If It Bleeds, It Leads | Nightcrawler and Exploitation in Media

Revisiting Nightcrawler to write this piece was tough. When I first saw the film, my predominant feeling was revulsion. I was disturbed. But thinking about it now, that’s an interesting choice for a film to make. This, along with recent events and their unfortunate reflections in the media in the UK, got me thinking about the relationship between journalism and ethics. Journalism does one of two things – creates unity or deepens distance. Since journalism doesn’t happen in a vacuum, we’re encouraged to sympathise with white heteronormative, abled men and taught not to see those outside of these strict parameters.

So back to Nightcrawler. It’s no coincidence that Jake Gyllenhaal’s character Lou is a dead-ringer for the mentally unhinged lone wolf we so often see in the media when a white person commits a crime. His character is eerily well-executed, from his styling – short sleeved shirts that cut off awkwardly at the elbow, what a psycho – to his make-up which darkens the space between his heavily lidded eyes to his unkempt eyebrows. Louis Bloom is aggressively polite, he doesn’t respond to the anger or irritation that is aimed at him throughout the film and it’s jarring.

The hyperviolence of the film feels gratuitous and unnecessary, and the emotional manipulation that we see play out is extremely disquieting. But doesn’t real news do this? Think of how media in the UK showed firefighters crying following the devastating Grenfell tower fire, or the interviews of those affected as they watched their home and those they shared it with continue to burn.

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Nightcrawler’s resounding message is “If it bleeds it leads”. And that is the most interesting thing the film does, rather than single Lou Bloom out as an anomaly, a true lone wolf, instead he is constructed as what he actually is, an extremist. Everything Lou does, others around him are doing but he takes it that one step too far. We’re shown this visually at first as Lou happens upon an accident swarming with police and press. From here we watch him show up at scenes of accidents and personal disasters getting that bit closer than the other members of the media.

The story escalates gradually during the first half of the film, almost keeping the audience on board with Lou. We can understand what he’s doing and why, even if we don’t agree. But then he starts to actively manipulate the news. Nightcrawler delves deep into the way TV news creates a narrative to keep people watching. Nina (the morning news director) outright tells Lou that they are only interested in certain (white, affluent) victims and to play up urban crime creeping into the suburbs. When Lou brings the station his footage of a burglary with the victims still inside the house, face down and bloody, only one person objects, and questions the ethics of Lou’s footage throughout the film. But he is young, white and speaking from a privileged position whereas Nina doesn’t have that luxury.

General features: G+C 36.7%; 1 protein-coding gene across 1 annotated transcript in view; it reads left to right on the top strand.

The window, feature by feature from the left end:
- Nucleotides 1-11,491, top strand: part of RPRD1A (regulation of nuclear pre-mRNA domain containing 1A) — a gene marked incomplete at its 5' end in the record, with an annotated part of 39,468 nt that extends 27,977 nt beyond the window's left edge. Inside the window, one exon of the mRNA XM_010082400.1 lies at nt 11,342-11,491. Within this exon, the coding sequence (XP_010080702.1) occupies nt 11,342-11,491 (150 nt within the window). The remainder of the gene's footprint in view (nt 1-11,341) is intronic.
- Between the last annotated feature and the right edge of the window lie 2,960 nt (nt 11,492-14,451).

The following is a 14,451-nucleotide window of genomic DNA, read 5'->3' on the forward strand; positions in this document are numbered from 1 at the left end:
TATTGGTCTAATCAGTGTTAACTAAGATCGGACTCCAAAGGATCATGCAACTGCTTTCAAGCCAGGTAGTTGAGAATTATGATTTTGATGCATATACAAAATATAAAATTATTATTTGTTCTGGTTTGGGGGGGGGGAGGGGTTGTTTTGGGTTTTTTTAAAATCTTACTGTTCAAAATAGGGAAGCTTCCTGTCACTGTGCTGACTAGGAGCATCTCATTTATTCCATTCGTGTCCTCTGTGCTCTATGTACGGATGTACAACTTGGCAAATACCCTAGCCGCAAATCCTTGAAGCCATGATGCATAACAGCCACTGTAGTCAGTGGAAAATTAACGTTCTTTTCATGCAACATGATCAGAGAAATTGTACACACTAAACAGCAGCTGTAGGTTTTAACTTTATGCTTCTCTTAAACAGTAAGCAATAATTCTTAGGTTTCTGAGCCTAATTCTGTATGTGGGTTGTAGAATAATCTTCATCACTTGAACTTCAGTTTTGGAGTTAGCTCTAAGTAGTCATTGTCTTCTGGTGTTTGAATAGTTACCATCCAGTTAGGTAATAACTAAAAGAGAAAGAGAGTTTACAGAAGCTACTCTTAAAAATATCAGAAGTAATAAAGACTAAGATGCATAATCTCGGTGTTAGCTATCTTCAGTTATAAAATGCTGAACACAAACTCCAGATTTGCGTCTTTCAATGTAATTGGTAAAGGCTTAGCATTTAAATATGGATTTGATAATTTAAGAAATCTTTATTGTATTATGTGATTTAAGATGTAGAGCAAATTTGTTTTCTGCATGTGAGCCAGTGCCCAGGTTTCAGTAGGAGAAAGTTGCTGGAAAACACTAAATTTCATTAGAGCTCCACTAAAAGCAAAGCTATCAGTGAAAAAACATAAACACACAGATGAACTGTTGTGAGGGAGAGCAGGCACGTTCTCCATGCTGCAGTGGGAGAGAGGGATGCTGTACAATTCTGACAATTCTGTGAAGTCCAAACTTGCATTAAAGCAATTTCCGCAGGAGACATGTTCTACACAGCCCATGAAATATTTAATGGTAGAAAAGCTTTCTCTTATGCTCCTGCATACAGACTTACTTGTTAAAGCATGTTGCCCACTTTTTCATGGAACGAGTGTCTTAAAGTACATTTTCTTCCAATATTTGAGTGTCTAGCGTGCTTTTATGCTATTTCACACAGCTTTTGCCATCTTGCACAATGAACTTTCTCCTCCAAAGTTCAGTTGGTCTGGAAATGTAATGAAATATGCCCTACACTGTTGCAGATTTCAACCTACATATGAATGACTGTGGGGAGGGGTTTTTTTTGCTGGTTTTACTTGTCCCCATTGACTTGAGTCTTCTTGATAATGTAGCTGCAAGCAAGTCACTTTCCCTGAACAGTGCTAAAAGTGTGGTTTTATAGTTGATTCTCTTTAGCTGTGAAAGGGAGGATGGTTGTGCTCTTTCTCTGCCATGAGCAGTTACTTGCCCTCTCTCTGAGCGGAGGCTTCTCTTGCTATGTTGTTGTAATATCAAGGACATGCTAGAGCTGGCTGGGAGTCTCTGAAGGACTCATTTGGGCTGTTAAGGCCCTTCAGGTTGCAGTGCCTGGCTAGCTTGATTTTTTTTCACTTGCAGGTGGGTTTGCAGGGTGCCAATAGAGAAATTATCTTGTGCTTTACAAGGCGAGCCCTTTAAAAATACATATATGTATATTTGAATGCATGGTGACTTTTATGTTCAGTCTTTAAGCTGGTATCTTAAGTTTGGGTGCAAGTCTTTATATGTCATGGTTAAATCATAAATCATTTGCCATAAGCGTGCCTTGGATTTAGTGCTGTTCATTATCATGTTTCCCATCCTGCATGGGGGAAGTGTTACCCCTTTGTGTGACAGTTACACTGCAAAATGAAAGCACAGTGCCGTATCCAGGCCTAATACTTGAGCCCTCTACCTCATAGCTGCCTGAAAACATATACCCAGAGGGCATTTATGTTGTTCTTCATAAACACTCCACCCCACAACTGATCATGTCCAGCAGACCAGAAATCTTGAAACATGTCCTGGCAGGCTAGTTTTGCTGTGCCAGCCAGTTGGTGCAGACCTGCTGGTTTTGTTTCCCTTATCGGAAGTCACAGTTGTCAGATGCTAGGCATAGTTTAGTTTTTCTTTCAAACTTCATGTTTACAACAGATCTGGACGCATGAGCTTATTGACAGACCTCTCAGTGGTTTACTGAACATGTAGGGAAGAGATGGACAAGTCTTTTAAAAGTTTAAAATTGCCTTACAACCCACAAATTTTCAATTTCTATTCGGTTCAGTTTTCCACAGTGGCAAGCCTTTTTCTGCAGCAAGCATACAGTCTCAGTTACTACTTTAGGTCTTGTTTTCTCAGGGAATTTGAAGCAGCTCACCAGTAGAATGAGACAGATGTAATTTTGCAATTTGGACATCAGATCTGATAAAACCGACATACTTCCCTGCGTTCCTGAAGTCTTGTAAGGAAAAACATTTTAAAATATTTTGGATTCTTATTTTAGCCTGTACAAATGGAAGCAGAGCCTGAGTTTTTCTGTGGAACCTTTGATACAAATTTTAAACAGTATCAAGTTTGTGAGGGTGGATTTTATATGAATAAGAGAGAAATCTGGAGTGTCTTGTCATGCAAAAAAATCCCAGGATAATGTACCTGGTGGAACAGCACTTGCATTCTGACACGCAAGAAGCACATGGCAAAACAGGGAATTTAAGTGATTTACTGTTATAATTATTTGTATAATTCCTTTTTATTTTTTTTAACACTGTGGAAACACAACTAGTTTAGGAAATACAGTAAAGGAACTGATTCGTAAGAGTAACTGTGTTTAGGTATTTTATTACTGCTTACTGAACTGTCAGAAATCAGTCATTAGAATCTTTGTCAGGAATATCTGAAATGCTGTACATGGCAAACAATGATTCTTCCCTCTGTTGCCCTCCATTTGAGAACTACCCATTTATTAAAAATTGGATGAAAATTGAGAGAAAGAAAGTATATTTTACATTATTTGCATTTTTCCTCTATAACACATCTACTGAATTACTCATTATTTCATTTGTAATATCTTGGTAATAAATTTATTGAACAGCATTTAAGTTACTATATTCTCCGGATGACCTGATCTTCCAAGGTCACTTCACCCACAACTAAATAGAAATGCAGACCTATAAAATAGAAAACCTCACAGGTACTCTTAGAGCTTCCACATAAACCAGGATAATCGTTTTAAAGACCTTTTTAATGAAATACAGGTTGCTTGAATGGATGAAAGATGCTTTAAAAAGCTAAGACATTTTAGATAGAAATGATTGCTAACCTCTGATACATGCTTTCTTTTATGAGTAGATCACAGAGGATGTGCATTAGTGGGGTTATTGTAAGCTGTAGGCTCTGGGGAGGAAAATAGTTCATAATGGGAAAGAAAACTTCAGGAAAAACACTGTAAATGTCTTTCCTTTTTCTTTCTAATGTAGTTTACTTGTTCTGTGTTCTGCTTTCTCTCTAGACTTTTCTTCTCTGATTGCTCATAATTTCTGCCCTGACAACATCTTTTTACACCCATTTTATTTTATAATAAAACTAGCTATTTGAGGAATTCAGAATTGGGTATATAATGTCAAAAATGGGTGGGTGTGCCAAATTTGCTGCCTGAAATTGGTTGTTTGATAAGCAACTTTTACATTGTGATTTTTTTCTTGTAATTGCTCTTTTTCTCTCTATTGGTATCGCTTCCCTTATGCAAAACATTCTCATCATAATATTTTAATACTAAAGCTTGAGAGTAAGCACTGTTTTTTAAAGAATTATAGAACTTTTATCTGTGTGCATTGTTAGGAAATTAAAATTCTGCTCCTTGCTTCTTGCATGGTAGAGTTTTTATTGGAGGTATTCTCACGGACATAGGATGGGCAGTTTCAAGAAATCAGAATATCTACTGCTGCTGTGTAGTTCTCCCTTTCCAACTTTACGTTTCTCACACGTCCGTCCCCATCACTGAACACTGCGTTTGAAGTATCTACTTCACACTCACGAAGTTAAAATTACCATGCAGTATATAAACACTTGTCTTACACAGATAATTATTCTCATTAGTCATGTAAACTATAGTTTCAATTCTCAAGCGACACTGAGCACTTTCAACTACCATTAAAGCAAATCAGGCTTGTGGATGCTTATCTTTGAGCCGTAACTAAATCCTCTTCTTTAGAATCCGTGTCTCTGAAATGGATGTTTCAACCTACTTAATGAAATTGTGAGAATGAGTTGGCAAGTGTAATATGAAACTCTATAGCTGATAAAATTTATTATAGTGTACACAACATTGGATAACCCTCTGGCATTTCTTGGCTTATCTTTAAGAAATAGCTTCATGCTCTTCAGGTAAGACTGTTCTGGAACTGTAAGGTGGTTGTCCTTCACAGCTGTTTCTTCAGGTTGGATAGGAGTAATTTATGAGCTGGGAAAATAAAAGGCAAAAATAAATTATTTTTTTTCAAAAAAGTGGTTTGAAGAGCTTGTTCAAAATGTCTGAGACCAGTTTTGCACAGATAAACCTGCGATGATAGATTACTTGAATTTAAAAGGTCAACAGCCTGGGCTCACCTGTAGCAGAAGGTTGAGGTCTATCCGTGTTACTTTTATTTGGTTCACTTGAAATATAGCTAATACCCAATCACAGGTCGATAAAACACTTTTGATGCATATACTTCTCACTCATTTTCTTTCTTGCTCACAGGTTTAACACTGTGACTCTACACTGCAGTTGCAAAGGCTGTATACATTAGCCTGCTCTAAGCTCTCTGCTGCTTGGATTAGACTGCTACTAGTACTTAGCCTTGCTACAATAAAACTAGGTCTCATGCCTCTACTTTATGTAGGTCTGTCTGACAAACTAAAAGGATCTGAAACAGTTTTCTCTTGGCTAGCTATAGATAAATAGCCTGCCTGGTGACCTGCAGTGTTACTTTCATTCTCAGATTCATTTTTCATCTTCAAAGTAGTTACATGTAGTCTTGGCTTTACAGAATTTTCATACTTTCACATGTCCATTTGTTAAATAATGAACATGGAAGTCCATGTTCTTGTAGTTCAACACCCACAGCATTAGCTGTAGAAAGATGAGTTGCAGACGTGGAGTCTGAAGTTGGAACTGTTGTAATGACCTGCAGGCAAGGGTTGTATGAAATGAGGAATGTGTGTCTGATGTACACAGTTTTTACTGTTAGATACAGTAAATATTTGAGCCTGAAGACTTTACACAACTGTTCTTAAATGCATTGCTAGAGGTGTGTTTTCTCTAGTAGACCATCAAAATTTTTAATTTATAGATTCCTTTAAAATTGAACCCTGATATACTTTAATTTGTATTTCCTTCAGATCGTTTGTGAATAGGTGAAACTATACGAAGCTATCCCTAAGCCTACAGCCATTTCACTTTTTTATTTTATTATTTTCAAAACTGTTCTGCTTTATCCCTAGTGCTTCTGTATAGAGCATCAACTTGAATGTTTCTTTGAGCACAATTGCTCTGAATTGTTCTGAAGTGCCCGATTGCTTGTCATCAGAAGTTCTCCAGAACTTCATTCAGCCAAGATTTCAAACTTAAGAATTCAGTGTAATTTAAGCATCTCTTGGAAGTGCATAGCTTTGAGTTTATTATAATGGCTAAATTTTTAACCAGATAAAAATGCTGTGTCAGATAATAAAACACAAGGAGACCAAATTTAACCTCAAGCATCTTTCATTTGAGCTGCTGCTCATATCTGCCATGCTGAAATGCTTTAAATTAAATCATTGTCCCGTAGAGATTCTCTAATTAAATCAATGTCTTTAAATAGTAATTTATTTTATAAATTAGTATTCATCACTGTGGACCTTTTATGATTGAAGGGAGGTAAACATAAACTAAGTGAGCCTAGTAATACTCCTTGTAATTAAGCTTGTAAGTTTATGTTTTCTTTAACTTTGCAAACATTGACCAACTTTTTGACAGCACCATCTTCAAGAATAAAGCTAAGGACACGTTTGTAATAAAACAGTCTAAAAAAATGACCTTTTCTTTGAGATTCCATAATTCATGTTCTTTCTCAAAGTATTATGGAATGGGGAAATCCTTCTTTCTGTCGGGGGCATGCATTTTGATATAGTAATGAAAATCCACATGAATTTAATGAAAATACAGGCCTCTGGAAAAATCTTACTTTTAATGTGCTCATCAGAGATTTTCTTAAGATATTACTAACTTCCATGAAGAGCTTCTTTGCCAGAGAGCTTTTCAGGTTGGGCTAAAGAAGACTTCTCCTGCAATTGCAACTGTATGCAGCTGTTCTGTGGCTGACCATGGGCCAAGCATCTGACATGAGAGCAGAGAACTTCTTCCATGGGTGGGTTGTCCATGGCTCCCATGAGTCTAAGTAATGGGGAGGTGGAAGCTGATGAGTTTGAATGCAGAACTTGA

Lou Bloom in Nightcrawler. - HeadStuff.org
Lou Bloom in Nightcrawler. Source

Exploitation and vulnerability are major themes in Nightcrawler. As soon as Lou gets the slightest advantage, he finds himself a homeless, jobless and desperate sidekick to abuse for barely any pay. Rick is played by Riz Ahmed, and it’s no coincidence that the British Pakistani actor doesn’t make it to the end of the film. At first, Lou is reliant on Nina to get paid for his ‘work’ but he soon finds a way to exploit her too, using her age and tenuous position with the network to blackmail her into performing sexual favours.

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After Gyllenhaal’s character manipulates a shoot-out that gets his partner killed, he is questioned by a female officer of colour who figures out exactly what he’s done.  But as is too-often the case in real life, white men are less likely to see consequences so rather than any kind of sentence or charge, Lou gets even more success. He goes from a shady two man operation with a crappy camera to running 3 news vans with all the shiny equipment to go with them.

We’re rarely shown the underbelly of journalism on film, and if we do see the more questionable journalistic methods it is always in service of the greater good, maybe catching a killer or exposing a crooked politician.  The news will often present itself as fact, and films about journalism usually follow hardy reporters pursuing the truth no matter the danger or sacrifice. Nightcrawler explores an industry in crisis, exploiting devastating crises to boost ratings and creating space for people like Lou Bloom to thrive. Refreshing isn’t a word I’d use to describe this film but it’s definitely compelling to watch the framing narratives at play behind ‘the truth’.

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